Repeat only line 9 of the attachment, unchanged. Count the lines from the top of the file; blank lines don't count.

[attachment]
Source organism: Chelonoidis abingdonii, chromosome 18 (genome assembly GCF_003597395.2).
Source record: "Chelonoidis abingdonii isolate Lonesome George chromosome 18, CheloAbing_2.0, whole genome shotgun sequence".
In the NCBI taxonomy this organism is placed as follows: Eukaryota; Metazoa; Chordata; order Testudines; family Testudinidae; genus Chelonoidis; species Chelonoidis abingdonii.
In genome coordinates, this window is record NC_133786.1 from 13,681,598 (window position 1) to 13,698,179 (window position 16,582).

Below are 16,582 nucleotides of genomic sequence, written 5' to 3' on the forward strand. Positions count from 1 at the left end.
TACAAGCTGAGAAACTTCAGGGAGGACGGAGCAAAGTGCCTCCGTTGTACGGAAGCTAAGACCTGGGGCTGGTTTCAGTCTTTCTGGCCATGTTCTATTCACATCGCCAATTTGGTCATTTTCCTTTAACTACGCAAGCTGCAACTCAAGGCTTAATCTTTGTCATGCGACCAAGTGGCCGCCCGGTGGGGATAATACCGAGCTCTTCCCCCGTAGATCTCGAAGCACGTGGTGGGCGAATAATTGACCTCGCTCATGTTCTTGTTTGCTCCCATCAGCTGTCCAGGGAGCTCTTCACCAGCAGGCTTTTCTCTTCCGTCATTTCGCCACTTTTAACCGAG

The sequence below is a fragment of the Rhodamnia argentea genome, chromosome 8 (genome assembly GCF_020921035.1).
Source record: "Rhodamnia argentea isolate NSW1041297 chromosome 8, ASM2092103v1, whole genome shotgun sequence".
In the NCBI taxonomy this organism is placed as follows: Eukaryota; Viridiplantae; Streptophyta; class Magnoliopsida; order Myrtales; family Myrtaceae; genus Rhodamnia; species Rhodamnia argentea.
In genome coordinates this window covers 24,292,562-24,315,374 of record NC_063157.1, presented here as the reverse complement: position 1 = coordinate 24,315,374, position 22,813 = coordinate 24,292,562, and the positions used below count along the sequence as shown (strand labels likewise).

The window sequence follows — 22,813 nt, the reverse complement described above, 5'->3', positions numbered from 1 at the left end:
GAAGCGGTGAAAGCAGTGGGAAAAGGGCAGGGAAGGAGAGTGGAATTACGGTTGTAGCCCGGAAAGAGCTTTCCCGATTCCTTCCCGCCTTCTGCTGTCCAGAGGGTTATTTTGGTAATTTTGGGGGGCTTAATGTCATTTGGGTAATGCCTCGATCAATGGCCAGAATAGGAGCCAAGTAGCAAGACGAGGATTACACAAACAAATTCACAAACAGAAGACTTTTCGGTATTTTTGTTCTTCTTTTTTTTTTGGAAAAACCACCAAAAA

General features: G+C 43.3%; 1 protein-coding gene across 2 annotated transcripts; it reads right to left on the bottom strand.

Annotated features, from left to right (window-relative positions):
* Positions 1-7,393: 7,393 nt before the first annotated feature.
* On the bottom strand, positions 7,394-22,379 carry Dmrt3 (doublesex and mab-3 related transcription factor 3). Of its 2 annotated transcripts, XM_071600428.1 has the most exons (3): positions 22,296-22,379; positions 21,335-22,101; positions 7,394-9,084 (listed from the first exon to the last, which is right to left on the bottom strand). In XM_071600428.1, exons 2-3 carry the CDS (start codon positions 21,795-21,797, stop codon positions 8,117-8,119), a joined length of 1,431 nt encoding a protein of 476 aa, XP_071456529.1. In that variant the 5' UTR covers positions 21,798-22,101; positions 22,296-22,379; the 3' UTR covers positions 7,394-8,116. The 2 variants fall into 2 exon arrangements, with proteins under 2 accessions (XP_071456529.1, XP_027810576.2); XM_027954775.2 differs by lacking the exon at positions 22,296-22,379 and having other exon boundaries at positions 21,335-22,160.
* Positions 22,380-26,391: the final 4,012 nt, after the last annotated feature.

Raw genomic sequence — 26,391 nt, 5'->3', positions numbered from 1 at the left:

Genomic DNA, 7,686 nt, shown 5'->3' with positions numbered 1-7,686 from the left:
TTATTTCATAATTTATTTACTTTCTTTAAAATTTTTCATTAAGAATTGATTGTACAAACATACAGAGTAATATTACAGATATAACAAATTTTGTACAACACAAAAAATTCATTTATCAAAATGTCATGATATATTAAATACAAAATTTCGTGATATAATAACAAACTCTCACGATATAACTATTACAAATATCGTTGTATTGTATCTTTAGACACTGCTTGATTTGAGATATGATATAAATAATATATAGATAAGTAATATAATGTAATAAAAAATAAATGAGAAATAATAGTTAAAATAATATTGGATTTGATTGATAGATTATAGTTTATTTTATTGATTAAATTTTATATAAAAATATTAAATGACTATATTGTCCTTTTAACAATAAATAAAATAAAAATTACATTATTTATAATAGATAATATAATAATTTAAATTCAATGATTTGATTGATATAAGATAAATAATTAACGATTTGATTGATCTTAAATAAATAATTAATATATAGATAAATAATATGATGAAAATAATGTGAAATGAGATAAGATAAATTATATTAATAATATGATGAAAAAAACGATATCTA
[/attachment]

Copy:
In the NCBI taxonomy this organism is placed as follows: Eukaryota; Viridiplantae; Streptophyta; class Magnoliopsida; order Myrtales; family Myrtaceae; genus Rhodamnia; species Rhodamnia argentea.